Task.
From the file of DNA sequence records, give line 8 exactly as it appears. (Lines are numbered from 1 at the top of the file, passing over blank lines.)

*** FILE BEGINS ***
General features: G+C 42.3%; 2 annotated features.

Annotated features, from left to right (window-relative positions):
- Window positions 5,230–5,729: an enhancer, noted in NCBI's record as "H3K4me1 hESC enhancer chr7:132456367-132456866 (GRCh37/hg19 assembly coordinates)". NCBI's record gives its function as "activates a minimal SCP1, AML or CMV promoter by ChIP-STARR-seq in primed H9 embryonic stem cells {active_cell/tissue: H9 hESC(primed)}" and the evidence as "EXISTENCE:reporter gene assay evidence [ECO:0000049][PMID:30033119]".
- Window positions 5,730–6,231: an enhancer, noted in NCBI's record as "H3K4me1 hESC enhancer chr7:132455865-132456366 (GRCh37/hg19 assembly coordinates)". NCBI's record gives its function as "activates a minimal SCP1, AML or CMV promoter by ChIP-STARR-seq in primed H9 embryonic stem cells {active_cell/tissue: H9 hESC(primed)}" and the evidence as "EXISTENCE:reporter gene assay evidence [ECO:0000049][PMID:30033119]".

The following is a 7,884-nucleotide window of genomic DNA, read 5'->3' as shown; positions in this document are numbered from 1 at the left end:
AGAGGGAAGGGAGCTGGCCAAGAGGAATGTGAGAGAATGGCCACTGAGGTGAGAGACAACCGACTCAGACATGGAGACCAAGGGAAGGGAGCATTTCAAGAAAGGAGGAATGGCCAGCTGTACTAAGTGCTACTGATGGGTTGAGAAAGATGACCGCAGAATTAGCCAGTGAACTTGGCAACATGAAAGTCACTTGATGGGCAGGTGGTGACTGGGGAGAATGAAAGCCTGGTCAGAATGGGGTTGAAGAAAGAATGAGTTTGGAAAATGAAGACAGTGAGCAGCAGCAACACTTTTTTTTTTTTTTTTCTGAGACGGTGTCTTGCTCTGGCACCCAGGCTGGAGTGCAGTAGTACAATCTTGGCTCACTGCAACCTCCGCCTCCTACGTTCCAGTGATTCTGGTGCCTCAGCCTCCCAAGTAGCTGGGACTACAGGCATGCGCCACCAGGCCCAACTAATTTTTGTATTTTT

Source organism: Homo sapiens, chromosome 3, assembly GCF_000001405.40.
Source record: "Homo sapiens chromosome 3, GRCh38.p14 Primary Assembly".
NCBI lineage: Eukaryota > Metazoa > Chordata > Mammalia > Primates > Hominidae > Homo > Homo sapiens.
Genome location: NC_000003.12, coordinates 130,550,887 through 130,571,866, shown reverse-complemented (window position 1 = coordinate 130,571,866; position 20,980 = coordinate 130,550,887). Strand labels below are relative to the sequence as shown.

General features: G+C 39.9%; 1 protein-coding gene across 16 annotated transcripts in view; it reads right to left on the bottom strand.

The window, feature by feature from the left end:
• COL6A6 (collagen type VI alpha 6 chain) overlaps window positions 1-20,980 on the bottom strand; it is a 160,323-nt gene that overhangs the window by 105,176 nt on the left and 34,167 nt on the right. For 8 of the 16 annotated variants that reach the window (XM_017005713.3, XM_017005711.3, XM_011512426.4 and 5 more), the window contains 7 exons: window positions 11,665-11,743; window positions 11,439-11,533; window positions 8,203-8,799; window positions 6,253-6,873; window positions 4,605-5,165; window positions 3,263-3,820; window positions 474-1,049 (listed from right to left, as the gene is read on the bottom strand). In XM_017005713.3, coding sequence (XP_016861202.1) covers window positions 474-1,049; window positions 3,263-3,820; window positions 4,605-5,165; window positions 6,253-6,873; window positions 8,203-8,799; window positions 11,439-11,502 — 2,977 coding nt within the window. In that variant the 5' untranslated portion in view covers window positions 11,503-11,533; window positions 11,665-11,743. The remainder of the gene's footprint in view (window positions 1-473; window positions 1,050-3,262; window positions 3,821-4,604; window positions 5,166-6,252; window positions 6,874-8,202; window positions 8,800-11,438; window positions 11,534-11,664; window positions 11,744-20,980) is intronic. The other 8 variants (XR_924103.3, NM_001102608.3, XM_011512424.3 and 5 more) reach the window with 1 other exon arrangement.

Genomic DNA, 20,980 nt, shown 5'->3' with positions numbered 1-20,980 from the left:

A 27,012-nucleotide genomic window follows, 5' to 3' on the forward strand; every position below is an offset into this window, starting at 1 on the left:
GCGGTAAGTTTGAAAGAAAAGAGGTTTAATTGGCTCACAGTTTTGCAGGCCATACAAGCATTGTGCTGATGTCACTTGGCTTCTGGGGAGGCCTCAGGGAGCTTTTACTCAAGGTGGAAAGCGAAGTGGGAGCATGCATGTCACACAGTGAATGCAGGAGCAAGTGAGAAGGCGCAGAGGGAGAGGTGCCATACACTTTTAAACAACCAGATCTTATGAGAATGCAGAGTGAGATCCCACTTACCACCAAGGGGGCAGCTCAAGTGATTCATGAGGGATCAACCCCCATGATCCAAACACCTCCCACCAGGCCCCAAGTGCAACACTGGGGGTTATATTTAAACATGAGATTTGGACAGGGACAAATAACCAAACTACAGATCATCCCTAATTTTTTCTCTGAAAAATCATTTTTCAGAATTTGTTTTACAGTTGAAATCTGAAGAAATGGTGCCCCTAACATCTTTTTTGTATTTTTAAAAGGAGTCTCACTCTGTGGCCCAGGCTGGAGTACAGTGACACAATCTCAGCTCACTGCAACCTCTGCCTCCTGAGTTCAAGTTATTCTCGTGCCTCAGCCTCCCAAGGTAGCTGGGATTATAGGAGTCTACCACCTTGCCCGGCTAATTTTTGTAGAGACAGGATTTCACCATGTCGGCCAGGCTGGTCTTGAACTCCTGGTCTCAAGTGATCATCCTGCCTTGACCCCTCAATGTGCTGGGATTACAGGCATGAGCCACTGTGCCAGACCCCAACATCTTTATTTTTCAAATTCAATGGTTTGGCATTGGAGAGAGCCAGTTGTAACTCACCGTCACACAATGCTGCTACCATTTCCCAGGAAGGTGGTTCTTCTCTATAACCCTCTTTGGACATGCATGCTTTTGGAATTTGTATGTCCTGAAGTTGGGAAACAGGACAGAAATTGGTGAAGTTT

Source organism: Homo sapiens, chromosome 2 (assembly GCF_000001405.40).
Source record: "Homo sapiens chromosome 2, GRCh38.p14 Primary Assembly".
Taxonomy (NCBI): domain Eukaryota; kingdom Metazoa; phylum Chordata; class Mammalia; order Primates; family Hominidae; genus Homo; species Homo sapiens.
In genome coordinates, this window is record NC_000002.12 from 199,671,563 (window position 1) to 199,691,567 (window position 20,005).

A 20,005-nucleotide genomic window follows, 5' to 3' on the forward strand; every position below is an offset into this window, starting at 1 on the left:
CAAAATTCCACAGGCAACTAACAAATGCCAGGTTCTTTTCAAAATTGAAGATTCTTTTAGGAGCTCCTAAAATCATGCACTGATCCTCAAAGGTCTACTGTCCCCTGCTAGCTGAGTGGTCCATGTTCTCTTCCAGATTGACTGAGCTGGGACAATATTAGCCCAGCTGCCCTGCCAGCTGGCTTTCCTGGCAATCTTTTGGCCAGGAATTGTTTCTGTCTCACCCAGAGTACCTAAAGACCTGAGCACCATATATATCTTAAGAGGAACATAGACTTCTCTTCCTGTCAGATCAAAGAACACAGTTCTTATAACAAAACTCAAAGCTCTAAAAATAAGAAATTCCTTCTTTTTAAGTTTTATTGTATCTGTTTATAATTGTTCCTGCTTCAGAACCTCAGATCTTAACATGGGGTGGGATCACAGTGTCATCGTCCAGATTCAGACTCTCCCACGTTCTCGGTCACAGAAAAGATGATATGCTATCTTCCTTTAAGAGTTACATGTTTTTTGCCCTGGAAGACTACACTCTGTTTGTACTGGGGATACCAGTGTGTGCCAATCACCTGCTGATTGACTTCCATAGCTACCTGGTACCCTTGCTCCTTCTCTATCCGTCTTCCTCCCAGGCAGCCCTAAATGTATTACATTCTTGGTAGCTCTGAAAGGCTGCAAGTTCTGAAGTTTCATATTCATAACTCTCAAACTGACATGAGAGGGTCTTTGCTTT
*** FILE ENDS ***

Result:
Source record: "Homo sapiens chromosome 3, GRCh38.p14 Primary Assembly".